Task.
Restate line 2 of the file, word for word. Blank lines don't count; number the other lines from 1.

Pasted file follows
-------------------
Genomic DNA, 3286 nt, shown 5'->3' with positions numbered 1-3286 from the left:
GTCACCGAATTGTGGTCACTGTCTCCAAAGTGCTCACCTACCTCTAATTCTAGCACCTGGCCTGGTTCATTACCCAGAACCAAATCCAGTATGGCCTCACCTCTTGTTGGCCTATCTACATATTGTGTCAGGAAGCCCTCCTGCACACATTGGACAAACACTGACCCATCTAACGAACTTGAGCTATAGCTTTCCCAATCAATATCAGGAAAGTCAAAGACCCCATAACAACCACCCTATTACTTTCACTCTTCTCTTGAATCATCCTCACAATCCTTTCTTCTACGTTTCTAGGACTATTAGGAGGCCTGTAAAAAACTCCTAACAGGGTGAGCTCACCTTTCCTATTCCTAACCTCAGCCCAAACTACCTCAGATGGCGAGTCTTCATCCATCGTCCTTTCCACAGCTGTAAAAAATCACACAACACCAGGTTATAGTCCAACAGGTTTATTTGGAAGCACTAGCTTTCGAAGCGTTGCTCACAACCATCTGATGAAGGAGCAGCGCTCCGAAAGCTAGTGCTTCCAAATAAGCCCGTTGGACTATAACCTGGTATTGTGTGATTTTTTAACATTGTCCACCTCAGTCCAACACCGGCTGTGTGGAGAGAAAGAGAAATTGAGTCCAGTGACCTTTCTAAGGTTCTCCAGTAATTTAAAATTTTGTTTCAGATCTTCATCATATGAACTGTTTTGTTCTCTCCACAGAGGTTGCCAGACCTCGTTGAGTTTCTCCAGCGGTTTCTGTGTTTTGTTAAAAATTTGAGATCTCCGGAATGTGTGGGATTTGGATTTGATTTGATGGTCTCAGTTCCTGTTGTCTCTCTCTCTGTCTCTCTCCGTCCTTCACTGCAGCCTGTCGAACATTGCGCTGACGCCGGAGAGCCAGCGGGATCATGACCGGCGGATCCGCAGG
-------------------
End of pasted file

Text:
GTCACCGAATTGTGGTCACTGTCTCCAAAGTGCTCACCTACCTCTAATTCTAGCACCTGGCCTGGTTCATTACCCAGAACCAAATCCAGTATGGCCTCACCTCTTGTTGGCCTATCTACATATTGTGTCAGGAAGCCCTCCTGCACACATTGGACAAACACTGACCCATCTAACGAACTTGAGCTATAGCTTTCCCAATCAATATCAGGAAAGTCAAAGACCCCATAACAACCACCCTATTACTTTCACTCTTCTCTTGAATCATCCTCACAATCCTTTCTTCTACGTTTCTAGGACTATTAGGAGGCCTGTAAAAAACTCCTAACAGGGTGAGCTCACCTTTCCTATTCCTAACCTCAGCCCAAACTACCTCAGATGGCGAGTCTTCATCCATCGTCCTTTCCACAGCTGTAAAAAATCACACAACACCAGGTTATAGTCCAACAGGTTTATTTGGAAGCACTAGCTTTCGAAGCGTTGCTCACAACCATCTGATGAAGGAGCAGCGCTCCGAAAGCTAGTGCTTCCAAATAAGCCCGTTGGACTATAACCTGGTATTGTGTGATTTTTTAACATTGTCCACCTCAGTCCAACACCGGCTGTGTGGAGAGAAAGAGAAATTGAGTCCAGTGACCTTTCTAAGGTTCTCCAGTAATTTAAAATTTTGTTTCAGATCTTCATCATATGAACTGTTTTGTTCTCTCCACAGAGGTTGCCAGACCTCGTTGAGTTTCTCCAGCGGTTTCTGTGTTTTGTTAAAAATTTGAGATCTCCGGAATGTGTGGGATTTGGATTTGATTTGATGGTCTCAGTTCCTGTTGTCTCTCTCTCTGTCTCTCTCCGTCCTTCACTGCAGCCTGTCGAACATTGCGCTGACGCCGGAGAGCCAGCGGGATCATGACCGGCGGATCCGCAGG